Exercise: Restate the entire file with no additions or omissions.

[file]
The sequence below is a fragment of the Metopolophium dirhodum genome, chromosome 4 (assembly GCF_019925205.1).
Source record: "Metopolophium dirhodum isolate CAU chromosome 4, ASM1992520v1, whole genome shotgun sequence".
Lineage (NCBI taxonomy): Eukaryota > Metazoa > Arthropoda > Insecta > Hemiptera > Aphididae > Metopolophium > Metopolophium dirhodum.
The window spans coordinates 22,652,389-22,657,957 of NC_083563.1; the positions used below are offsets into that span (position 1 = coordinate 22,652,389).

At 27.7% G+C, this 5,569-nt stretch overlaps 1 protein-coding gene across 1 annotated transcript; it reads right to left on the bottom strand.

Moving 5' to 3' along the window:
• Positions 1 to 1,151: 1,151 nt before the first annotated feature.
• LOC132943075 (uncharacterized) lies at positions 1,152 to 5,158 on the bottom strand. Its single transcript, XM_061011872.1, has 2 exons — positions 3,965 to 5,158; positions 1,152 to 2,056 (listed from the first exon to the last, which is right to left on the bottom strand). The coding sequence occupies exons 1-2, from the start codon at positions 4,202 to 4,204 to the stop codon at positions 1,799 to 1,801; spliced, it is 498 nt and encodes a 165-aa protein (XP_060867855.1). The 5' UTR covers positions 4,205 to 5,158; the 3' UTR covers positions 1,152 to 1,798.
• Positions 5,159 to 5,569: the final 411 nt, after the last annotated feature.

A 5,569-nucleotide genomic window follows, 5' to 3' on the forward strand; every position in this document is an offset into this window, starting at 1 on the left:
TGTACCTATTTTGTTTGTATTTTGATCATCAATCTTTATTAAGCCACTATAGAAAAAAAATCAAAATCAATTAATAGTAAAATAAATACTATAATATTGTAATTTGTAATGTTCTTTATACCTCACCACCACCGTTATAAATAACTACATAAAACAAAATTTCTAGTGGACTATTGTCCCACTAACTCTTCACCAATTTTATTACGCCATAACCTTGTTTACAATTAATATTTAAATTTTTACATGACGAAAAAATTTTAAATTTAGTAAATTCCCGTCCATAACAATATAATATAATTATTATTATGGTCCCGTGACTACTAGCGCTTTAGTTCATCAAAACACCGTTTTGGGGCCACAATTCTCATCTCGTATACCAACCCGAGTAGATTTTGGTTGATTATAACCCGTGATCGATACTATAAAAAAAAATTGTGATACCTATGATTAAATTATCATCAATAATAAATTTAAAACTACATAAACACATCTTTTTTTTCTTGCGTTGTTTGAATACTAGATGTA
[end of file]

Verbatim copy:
The sequence below is a fragment of the Metopolophium dirhodum genome, chromosome 4 (assembly GCF_019925205.1).
Source record: "Metopolophium dirhodum isolate CAU chromosome 4, ASM1992520v1, whole genome shotgun sequence".
Lineage (NCBI taxonomy): Eukaryota > Metazoa > Arthropoda > Insecta > Hemiptera > Aphididae > Metopolophium > Metopolophium dirhodum.
The window spans coordinates 22,652,389-22,657,957 of NC_083563.1; the positions used below are offsets into that span (position 1 = coordinate 22,652,389).

At 27.7% G+C, this 5,569-nt stretch overlaps 1 protein-coding gene across 1 annotated transcript; it reads right to left on the bottom strand.

Moving 5' to 3' along the window:
• Positions 1 to 1,151: 1,151 nt before the first annotated feature.
• LOC132943075 (uncharacterized) lies at positions 1,152 to 5,158 on the bottom strand. Its single transcript, XM_061011872.1, has 2 exons — positions 3,965 to 5,158; positions 1,152 to 2,056 (listed from the first exon to the last, which is right to left on the bottom strand). The coding sequence occupies exons 1-2, from the start codon at positions 4,202 to 4,204 to the stop codon at positions 1,799 to 1,801; spliced, it is 498 nt and encodes a 165-aa protein (XP_060867855.1). The 5' UTR covers positions 4,205 to 5,158; the 3' UTR covers positions 1,152 to 1,798.
• Positions 5,159 to 5,569: the final 411 nt, after the last annotated feature.

A 5,569-nucleotide genomic window follows, 5' to 3' on the forward strand; every position in this document is an offset into this window, starting at 1 on the left:
TGTACCTATTTTGTTTGTATTTTGATCATCAATCTTTATTAAGCCACTATAGAAAAAAAATCAAAATCAATTAATAGTAAAATAAATACTATAATATTGTAATTTGTAATGTTCTTTATACCTCACCACCACCGTTATAAATAACTACATAAAACAAAATTTCTAGTGGACTATTGTCCCACTAACTCTTCACCAATTTTATTACGCCATAACCTTGTTTACAATTAATATTTAAATTTTTACATGACGAAAAAATTTTAAATTTAGTAAATTCCCGTCCATAACAATATAATATAATTATTATTATGGTCCCGTGACTACTAGCGCTTTAGTTCATCAAAACACCGTTTTGGGGCCACAATTCTCATCTCGTATACCAACCCGAGTAGATTTTGGTTGATTATAACCCGTGATCGATACTATAAAAAAAAATTGTGATACCTATGATTAAATTATCATCAATAATAAATTTAAAACTACATAAACACATCTTTTTTTTCTTGCGTTGTTTGAATACTAGATGTA